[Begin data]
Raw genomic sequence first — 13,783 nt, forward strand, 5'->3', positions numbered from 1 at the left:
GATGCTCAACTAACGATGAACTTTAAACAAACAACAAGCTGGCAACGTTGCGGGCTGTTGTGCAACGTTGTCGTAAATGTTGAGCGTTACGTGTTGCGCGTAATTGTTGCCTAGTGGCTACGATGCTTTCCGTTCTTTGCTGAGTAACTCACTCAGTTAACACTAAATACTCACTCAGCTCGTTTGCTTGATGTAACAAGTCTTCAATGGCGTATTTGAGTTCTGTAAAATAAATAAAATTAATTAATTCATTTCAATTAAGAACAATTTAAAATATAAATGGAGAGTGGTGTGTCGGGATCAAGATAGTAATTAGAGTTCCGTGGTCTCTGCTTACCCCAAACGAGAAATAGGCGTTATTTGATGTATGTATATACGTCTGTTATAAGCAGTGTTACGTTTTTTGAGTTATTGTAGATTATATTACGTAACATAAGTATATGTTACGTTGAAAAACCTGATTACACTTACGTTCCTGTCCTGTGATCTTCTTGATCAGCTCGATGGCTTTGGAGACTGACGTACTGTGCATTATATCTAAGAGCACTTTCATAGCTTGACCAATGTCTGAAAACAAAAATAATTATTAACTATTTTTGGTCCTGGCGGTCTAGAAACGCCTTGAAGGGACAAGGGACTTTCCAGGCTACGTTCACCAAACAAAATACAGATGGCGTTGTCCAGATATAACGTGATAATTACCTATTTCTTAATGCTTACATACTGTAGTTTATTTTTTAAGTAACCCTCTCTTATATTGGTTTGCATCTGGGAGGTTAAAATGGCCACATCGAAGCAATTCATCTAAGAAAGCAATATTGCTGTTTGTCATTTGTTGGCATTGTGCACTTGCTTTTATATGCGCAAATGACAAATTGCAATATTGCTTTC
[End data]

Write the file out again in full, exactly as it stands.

Raw genomic sequence first — 13,783 nt, forward strand, 5'->3', positions numbered from 1 at the left:
GATGCTCAACTAACGATGAACTTTAAACAAACAACAAGCTGGCAACGTTGCGGGCTGTTGTGCAACGTTGTCGTAAATGTTGAGCGTTACGTGTTGCGCGTAATTGTTGCCTAGTGGCTACGATGCTTTCCGTTCTTTGCTGAGTAACTCACTCAGTTAACACTAAATACTCACTCAGCTCGTTTGCTTGATGTAACAAGTCTTCAATGGCGTATTTGAGTTCTGTAAAATAAATAAAATTAATTAATTCATTTCAATTAAGAACAATTTAAAATATAAATGGAGAGTGGTGTGTCGGGATCAAGATAGTAATTAGAGTTCCGTGGTCTCTGCTTACCCCAAACGAGAAATAGGCGTTATTTGATGTATGTATATACGTCTGTTATAAGCAGTGTTACGTTTTTTGAGTTATTGTAGATTATATTACGTAACATAAGTATATGTTACGTTGAAAAACCTGATTACACTTACGTTCCTGTCCTGTGATCTTCTTGATCAGCTCGATGGCTTTGGAGACTGACGTACTGTGCATTATATCTAAGAGCACTTTCATAGCTTGACCAATGTCTGAAAACAAAAATAATTATTAACTATTTTTGGTCCTGGCGGTCTAGAAACGCCTTGAAGGGACAAGGGACTTTCCAGGCTACGTTCACCAAACAAAATACAGATGGCGTTGTCCAGATATAACGTGATAATTACCTATTTCTTAATGCTTACATACTGTAGTTTATTTTTTAAGTAACCCTCTCTTATATTGGTTTGCATCTGGGAGGTTAAAATGGCCACATCGAAGCAATTCATCTAAGAAAGCAATATTGCTGTTTGTCATTTGTTGGCATTGTGCACTTGCTTTTATATGCGCAAATGACAAATTGCAATATTGCTTTC